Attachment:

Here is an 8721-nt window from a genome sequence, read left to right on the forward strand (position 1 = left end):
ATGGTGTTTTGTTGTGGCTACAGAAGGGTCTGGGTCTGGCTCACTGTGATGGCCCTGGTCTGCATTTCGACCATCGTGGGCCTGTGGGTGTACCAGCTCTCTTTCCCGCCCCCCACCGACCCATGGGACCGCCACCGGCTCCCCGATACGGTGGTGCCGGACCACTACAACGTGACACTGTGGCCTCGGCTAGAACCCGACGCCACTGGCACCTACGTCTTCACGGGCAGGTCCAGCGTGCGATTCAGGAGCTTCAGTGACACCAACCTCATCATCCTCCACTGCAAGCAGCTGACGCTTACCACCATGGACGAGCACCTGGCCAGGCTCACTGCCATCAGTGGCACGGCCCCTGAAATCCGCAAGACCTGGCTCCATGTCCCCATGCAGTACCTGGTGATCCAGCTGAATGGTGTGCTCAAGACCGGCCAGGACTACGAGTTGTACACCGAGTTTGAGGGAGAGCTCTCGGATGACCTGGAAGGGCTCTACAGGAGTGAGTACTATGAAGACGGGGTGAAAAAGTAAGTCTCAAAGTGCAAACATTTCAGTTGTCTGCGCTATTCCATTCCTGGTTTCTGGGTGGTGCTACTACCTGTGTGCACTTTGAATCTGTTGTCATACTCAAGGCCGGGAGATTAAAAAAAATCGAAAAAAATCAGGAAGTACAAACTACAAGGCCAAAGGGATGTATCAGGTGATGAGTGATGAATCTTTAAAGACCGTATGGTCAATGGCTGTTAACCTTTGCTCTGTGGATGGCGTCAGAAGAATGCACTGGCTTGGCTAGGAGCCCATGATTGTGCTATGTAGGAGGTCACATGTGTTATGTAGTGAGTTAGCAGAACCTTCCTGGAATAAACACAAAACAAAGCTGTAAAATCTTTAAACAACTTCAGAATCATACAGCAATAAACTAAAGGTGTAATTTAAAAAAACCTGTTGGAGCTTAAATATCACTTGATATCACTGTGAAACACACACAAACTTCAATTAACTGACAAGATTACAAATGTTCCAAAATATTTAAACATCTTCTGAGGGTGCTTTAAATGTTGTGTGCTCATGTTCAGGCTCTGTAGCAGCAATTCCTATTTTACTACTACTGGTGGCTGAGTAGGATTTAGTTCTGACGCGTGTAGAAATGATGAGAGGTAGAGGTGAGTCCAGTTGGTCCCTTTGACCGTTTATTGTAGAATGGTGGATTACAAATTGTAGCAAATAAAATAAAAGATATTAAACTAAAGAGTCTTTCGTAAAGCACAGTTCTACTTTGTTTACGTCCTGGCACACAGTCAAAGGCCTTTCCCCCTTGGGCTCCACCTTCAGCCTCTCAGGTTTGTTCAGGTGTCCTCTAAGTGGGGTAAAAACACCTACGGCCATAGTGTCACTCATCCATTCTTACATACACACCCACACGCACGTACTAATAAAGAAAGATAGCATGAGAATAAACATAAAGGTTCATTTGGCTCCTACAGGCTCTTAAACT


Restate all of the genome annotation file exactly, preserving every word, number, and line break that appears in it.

Here is an 8721-nt window from a genome sequence, read left to right on the forward strand (position 1 = left end):
ATGGTGTTTTGTTGTGGCTACAGAAGGGTCTGGGTCTGGCTCACTGTGATGGCCCTGGTCTGCATTTCGACCATCGTGGGCCTGTGGGTGTACCAGCTCTCTTTCCCGCCCCCCACCGACCCATGGGACCGCCACCGGCTCCCCGATACGGTGGTGCCGGACCACTACAACGTGACACTGTGGCCTCGGCTAGAACCCGACGCCACTGGCACCTACGTCTTCACGGGCAGGTCCAGCGTGCGATTCAGGAGCTTCAGTGACACCAACCTCATCATCCTCCACTGCAAGCAGCTGACGCTTACCACCATGGACGAGCACCTGGCCAGGCTCACTGCCATCAGTGGCACGGCCCCTGAAATCCGCAAGACCTGGCTCCATGTCCCCATGCAGTACCTGGTGATCCAGCTGAATGGTGTGCTCAAGACCGGCCAGGACTACGAGTTGTACACCGAGTTTGAGGGAGAGCTCTCGGATGACCTGGAAGGGCTCTACAGGAGTGAGTACTATGAAGACGGGGTGAAAAAGTAAGTCTCAAAGTGCAAACATTTCAGTTGTCTGCGCTATTCCATTCCTGGTTTCTGGGTGGTGCTACTACCTGTGTGCACTTTGAATCTGTTGTCATACTCAAGGCCGGGAGATTAAAAAAAATCGAAAAAAATCAGGAAGTACAAACTACAAGGCCAAAGGGATGTATCAGGTGATGAGTGATGAATCTTTAAAGACCGTATGGTCAATGGCTGTTAACCTTTGCTCTGTGGATGGCGTCAGAAGAATGCACTGGCTTGGCTAGGAGCCCATGATTGTGCTATGTAGGAGGTCACATGTGTTATGTAGTGAGTTAGCAGAACCTTCCTGGAATAAACACAAAACAAAGCTGTAAAATCTTTAAACAACTTCAGAATCATACAGCAATAAACTAAAGGTGTAATTTAAAAAAACCTGTTGGAGCTTAAATATCACTTGATATCACTGTGAAACACACACAAACTTCAATTAACTGACAAGATTACAAATGTTCCAAAATATTTAAACATCTTCTGAGGGTGCTTTAAATGTTGTGTGCTCATGTTCAGGCTCTGTAGCAGCAATTCCTATTTTACTACTACTGGTGGCTGAGTAGGATTTAGTTCTGACGCGTGTAGAAATGATGAGAGGTAGAGGTGAGTCCAGTTGGTCCCTTTGACCGTTTATTGTAGAATGGTGGATTACAAATTGTAGCAAATAAAATAAAAGATATTAAACTAAAGAGTCTTTCGTAAAGCACAGTTCTACTTTGTTTACGTCCTGGCACACAGTCAAAGGCCTTTCCCCCTTGGGCTCCACCTTCAGCCTCTCAGGTTTGTTCAGGTGTCCTCTAAGTGGGGTAAAAACACCTACGGCCATAGTGTCACTCATCCATTCTTACATACACACCCACACGCACGTACTAATAAAGAAAGATAGCATGAGAATAAACATAAAGGTTCATTTGGCTCCTACAGGCTCTTAAACT